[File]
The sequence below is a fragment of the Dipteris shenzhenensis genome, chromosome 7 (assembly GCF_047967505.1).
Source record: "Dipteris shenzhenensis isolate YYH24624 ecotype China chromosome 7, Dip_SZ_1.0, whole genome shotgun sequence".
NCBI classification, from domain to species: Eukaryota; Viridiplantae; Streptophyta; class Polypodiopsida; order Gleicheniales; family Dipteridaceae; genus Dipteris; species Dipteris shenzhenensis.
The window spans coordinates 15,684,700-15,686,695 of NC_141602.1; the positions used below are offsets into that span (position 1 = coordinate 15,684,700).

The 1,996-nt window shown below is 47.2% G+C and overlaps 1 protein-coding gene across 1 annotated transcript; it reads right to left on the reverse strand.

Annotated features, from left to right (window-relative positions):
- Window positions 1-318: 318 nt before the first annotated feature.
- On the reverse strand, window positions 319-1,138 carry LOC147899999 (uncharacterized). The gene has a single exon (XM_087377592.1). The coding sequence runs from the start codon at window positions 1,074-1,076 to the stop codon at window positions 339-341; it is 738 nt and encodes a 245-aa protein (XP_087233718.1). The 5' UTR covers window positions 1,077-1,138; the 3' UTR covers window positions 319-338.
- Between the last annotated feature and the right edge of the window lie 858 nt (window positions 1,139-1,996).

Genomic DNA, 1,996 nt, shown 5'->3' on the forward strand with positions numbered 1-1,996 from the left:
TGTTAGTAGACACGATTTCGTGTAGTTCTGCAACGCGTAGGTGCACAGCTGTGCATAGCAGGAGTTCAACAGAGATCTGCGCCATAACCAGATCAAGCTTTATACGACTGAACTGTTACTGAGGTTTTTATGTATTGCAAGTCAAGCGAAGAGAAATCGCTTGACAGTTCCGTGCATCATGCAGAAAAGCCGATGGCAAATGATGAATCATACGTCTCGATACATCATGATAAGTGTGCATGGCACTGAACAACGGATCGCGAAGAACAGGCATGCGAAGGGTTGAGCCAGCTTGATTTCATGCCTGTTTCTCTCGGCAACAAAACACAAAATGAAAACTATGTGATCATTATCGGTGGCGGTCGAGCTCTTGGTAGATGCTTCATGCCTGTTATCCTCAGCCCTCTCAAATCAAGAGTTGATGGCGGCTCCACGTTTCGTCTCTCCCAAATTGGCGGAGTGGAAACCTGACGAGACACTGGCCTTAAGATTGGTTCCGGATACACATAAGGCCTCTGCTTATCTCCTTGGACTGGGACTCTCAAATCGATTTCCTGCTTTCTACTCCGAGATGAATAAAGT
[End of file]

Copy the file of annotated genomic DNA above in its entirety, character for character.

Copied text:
The sequence below is a fragment of the Dipteris shenzhenensis genome, chromosome 7 (assembly GCF_047967505.1).
Source record: "Dipteris shenzhenensis isolate YYH24624 ecotype China chromosome 7, Dip_SZ_1.0, whole genome shotgun sequence".
NCBI classification, from domain to species: Eukaryota; Viridiplantae; Streptophyta; class Polypodiopsida; order Gleicheniales; family Dipteridaceae; genus Dipteris; species Dipteris shenzhenensis.
The window spans coordinates 15,684,700-15,686,695 of NC_141602.1; the positions used below are offsets into that span (position 1 = coordinate 15,684,700).

The 1,996-nt window shown below is 47.2% G+C and overlaps 1 protein-coding gene across 1 annotated transcript; it reads right to left on the reverse strand.

Annotated features, from left to right (window-relative positions):
- Window positions 1-318: 318 nt before the first annotated feature.
- On the reverse strand, window positions 319-1,138 carry LOC147899999 (uncharacterized). The gene has a single exon (XM_087377592.1). The coding sequence runs from the start codon at window positions 1,074-1,076 to the stop codon at window positions 339-341; it is 738 nt and encodes a 245-aa protein (XP_087233718.1). The 5' UTR covers window positions 1,077-1,138; the 3' UTR covers window positions 319-338.
- Between the last annotated feature and the right edge of the window lie 858 nt (window positions 1,139-1,996).

Genomic DNA, 1,996 nt, shown 5'->3' on the forward strand with positions numbered 1-1,996 from the left:
TGTTAGTAGACACGATTTCGTGTAGTTCTGCAACGCGTAGGTGCACAGCTGTGCATAGCAGGAGTTCAACAGAGATCTGCGCCATAACCAGATCAAGCTTTATACGACTGAACTGTTACTGAGGTTTTTATGTATTGCAAGTCAAGCGAAGAGAAATCGCTTGACAGTTCCGTGCATCATGCAGAAAAGCCGATGGCAAATGATGAATCATACGTCTCGATACATCATGATAAGTGTGCATGGCACTGAACAACGGATCGCGAAGAACAGGCATGCGAAGGGTTGAGCCAGCTTGATTTCATGCCTGTTTCTCTCGGCAACAAAACACAAAATGAAAACTATGTGATCATTATCGGTGGCGGTCGAGCTCTTGGTAGATGCTTCATGCCTGTTATCCTCAGCCCTCTCAAATCAAGAGTTGATGGCGGCTCCACGTTTCGTCTCTCCCAAATTGGCGGAGTGGAAACCTGACGAGACACTGGCCTTAAGATTGGTTCCGGATACACATAAGGCCTCTGCTTATCTCCTTGGACTGGGACTCTCAAATCGATTTCCTGCTTTCTACTCCGAGATGAATAAAGT